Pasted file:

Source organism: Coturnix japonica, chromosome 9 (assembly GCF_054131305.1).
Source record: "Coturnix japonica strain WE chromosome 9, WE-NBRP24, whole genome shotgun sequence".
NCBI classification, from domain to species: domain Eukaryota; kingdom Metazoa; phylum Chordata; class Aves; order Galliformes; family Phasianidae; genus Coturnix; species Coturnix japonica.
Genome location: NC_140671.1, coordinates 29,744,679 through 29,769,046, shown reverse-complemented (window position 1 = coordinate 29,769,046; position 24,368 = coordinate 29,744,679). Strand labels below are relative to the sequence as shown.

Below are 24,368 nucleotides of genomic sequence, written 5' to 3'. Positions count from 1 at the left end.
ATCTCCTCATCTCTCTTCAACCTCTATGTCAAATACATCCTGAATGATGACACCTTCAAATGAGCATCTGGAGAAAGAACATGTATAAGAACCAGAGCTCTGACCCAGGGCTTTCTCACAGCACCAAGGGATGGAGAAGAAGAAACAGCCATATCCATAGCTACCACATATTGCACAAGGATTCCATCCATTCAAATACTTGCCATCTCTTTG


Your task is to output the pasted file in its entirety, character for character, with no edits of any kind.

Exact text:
Source organism: Coturnix japonica, chromosome 9 (assembly GCF_054131305.1).
Source record: "Coturnix japonica strain WE chromosome 9, WE-NBRP24, whole genome shotgun sequence".
NCBI classification, from domain to species: domain Eukaryota; kingdom Metazoa; phylum Chordata; class Aves; order Galliformes; family Phasianidae; genus Coturnix; species Coturnix japonica.
Genome location: NC_140671.1, coordinates 29,744,679 through 29,769,046, shown reverse-complemented (window position 1 = coordinate 29,769,046; position 24,368 = coordinate 29,744,679). Strand labels below are relative to the sequence as shown.

Below are 24,368 nucleotides of genomic sequence, written 5' to 3'. Positions count from 1 at the left end.
ATCTCCTCATCTCTCTTCAACCTCTATGTCAAATACATCCTGAATGATGACACCTTCAAATGAGCATCTGGAGAAAGAACATGTATAAGAACCAGAGCTCTGACCCAGGGCTTTCTCACAGCACCAAGGGATGGAGAAGAAGAAACAGCCATATCCATAGCTACCACATATTGCACAAGGATTCCATCCATTCAAATACTTGCCATCTCTTTG